In 2019, the Edmonton Police Service received reports of online scams with an overall loss of $5,690,629.10. Compared to 2018, with 360 incidents reported with an overall loss of $1,214,599.82.
279 Edmontonians lost $723,500.69 last year to online merchandise and ticket frauds. Local Oilers fan, Keith, lost over $600 to an online ticket scam last year. This is his story:
Keith wanted to find tickets for an upcoming Oilers game in April 2019. It was the final home game - a perfect birthday gift for his wife. After an unsuccessful search, his wife posted a wanted ad on Kijiji. A week went by and a Ticketmaster broker reached out. They talked over the phone and agreed on a set of tickets for the game they wanted. The broker said he only used Coincurve as a mediator for these transactions, because with e-transfer, you just don’t know if the other party will complete their end of the bargain if you send yours first. Keith and his wife did their research on this ‘mediator’ company and it all did seem like a legitimate and fair system for both parties. Keith sent the money, but his bank stopped the transaction. “I told him that if my bank’s not comfortable with this, then I’m not either,” Keith said the broker understood his concern and since there was enough trust built between them, he would agree to an e-transfer; they just had to send it to the broker’s wife’s email.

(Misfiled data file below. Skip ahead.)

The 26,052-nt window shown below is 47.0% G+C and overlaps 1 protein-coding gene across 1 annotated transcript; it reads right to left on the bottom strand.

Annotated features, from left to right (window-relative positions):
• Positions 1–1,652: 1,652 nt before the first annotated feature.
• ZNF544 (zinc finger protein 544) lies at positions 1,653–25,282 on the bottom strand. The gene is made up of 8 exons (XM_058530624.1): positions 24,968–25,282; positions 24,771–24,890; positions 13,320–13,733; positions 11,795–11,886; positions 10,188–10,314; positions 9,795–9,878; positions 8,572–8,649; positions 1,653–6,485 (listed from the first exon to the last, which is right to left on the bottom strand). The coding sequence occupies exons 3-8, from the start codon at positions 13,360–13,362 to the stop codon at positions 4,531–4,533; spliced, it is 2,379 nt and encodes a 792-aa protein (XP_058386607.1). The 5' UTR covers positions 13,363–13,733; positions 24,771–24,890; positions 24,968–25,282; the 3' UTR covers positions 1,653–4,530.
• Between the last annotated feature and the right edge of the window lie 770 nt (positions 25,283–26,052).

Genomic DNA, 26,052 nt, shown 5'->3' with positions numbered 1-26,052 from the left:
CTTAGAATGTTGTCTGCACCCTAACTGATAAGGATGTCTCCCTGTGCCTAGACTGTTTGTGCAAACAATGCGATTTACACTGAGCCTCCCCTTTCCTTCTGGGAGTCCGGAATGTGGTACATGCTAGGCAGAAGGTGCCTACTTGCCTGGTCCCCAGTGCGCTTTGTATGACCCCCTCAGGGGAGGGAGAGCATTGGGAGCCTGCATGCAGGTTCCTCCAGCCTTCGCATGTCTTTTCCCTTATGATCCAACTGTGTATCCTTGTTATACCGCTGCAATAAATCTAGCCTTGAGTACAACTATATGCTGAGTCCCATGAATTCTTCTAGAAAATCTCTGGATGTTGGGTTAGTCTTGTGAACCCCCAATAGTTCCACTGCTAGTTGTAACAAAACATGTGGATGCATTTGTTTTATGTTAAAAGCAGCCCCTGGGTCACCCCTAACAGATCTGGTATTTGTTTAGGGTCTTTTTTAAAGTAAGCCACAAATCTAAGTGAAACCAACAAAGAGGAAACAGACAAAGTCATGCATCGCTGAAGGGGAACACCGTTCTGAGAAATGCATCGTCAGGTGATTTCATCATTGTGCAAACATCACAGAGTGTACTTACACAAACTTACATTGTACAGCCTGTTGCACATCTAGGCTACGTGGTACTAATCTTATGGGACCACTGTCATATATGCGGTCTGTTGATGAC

Keith noticed the money wasn’t accepted and asked if there was a problem. But the broker’s wife was a nurse on shiftwork, so she simply didn’t accept it yet. Soon after, Keith was told that the broker’s wife’s bank had cancelled the e-transfer, so Keith received his money back, and with the trust that had been built between buyer and seller, he agreed to send Bitcoin. Finally, this payment method went through and the broker said they’d have their tickets in just a few minutes.
In a few minutes, Keith and his wife had no tickets and their calls were being blocked. Instantly, they knew they had been scammed. With one last effort, Keith contacted the scammer’s wife, in case she didn’t know what her husband had done. In a twist of its own, the “wife” called Keith and revealed that she too had been scammed by this “broker” and was being extorted by him.
“He talked to us on the phone, we had his phone number… he even gave our money back the first time,” Keith explained. “He really let us trust him.”
Here is a list of frauds/scams that were committed through online initial contact in 2019:
- Account frauds, posing as Amazon, Bell/Rogers, general cell phone company, Fido, Freedom Mobile, Koodoo, PayPal, Shaw, TELUS
- Account scam – Freedom Mobile
- Account takeover scams, posing as Amazon, Bell, EPCOR, GoodLife Fitness
- Bank fraud – Account compromise, account takeover, cheque fraud, credit card fraud, fraudulent load, money exchange scam, open a fraudulent account
- Business Fraud
- Business fraud, Compromise scam (boss email)
- Buy/Sell Scam
- Canada Revenue Agency
- Charity/Fundraising Scams/Grants